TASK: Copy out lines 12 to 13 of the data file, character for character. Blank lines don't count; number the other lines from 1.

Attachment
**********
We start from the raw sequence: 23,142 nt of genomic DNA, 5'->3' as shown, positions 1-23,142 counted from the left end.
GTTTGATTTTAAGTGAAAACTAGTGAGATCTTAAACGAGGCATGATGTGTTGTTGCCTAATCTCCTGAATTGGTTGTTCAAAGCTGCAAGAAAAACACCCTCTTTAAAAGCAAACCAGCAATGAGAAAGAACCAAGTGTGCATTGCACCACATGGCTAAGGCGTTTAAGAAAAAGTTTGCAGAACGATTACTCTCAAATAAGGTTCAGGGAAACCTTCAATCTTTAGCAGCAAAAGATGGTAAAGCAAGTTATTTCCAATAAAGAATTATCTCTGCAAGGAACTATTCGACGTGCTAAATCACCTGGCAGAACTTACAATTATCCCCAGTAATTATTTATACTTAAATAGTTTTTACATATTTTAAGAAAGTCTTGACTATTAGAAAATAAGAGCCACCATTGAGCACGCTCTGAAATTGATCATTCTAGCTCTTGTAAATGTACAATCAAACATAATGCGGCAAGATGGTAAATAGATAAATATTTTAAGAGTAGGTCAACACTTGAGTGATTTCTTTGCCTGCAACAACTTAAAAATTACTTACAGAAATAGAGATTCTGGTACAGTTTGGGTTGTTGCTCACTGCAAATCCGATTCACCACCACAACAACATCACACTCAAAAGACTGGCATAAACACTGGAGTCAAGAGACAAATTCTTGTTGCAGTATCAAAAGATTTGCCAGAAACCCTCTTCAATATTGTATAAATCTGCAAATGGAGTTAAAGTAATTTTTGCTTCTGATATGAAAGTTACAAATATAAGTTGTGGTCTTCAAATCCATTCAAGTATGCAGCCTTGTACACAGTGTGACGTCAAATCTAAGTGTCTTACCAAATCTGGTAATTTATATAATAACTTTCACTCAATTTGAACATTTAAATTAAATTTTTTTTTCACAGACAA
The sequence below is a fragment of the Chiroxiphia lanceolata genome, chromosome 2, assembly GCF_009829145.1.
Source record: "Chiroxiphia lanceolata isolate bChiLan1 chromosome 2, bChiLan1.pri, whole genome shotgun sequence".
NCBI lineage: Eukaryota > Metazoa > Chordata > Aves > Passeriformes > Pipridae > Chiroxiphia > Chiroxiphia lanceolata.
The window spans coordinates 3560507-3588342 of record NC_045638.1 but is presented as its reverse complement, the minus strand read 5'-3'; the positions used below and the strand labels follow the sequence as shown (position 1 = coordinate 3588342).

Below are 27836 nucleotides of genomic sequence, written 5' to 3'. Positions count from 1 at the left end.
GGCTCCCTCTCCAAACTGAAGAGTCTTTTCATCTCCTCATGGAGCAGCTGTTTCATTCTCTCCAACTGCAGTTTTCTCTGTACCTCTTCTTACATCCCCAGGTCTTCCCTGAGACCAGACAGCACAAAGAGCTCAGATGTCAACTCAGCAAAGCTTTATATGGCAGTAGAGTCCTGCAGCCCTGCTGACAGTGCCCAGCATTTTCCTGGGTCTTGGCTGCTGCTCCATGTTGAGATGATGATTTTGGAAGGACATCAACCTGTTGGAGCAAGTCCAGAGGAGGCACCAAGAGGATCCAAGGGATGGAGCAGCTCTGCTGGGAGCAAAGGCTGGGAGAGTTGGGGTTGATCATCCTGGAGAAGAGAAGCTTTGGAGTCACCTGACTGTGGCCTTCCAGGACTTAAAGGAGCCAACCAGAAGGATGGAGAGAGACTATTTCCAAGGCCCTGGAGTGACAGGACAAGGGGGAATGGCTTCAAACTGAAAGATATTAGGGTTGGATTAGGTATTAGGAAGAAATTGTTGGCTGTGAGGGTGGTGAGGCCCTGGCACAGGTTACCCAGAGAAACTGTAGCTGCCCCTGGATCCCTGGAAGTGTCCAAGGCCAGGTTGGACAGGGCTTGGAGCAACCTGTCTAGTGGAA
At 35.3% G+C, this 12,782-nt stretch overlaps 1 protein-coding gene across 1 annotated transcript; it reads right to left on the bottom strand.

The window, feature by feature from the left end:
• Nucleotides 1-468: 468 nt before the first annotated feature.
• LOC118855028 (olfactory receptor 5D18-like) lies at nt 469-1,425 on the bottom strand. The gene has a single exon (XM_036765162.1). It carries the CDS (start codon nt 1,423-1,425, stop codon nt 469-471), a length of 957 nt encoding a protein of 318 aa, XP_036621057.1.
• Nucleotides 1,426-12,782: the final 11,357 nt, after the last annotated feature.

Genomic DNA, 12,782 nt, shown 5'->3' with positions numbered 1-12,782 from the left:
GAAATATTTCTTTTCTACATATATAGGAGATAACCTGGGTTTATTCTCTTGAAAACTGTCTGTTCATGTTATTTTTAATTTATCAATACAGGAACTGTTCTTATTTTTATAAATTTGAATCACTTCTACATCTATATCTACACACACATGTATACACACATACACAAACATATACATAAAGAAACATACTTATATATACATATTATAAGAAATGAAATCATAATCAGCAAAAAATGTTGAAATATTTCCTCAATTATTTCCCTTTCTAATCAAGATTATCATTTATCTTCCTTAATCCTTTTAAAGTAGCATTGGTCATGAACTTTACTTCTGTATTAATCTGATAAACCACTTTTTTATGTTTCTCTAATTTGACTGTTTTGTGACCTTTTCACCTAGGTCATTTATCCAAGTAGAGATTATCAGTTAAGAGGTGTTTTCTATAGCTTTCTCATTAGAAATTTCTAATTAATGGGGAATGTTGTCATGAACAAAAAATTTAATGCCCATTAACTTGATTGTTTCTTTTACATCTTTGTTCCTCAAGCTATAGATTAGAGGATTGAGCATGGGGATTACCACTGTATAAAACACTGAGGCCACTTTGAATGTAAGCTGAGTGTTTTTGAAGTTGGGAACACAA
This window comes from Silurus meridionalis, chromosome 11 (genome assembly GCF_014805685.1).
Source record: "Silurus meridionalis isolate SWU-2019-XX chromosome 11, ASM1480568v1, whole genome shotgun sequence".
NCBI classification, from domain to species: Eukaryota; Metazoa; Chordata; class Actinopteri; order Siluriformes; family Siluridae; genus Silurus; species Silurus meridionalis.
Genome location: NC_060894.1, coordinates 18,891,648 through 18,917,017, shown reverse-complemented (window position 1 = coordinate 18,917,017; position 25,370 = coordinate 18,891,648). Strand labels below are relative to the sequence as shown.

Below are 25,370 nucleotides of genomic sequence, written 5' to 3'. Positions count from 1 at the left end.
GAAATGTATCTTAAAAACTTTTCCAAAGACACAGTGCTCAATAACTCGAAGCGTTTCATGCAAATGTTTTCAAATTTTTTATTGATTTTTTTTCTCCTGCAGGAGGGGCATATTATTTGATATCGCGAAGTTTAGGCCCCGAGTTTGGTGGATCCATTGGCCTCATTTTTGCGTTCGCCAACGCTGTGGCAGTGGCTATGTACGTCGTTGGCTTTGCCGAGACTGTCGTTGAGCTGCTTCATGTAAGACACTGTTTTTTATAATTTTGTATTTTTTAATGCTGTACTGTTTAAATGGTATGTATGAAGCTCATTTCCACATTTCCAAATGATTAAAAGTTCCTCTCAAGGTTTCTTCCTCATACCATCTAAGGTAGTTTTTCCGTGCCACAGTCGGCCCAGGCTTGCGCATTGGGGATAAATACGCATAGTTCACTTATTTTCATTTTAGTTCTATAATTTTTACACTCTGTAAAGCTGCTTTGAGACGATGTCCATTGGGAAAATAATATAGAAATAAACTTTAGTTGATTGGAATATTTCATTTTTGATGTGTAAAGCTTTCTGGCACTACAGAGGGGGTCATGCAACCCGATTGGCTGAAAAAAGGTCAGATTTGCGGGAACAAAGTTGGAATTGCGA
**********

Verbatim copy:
• LOC118855028 (olfactory receptor 5D18-like) lies at nt 469-1,425 on the bottom strand. The gene has a single exon (XM_036765162.1). It carries the CDS (start codon nt 1,423-1,425, stop codon nt 469-471), a length of 957 nt encoding a protein of 318 aa, XP_036621057.1.
• Nucleotides 1,426-12,782: the final 11,357 nt, after the last annotated feature.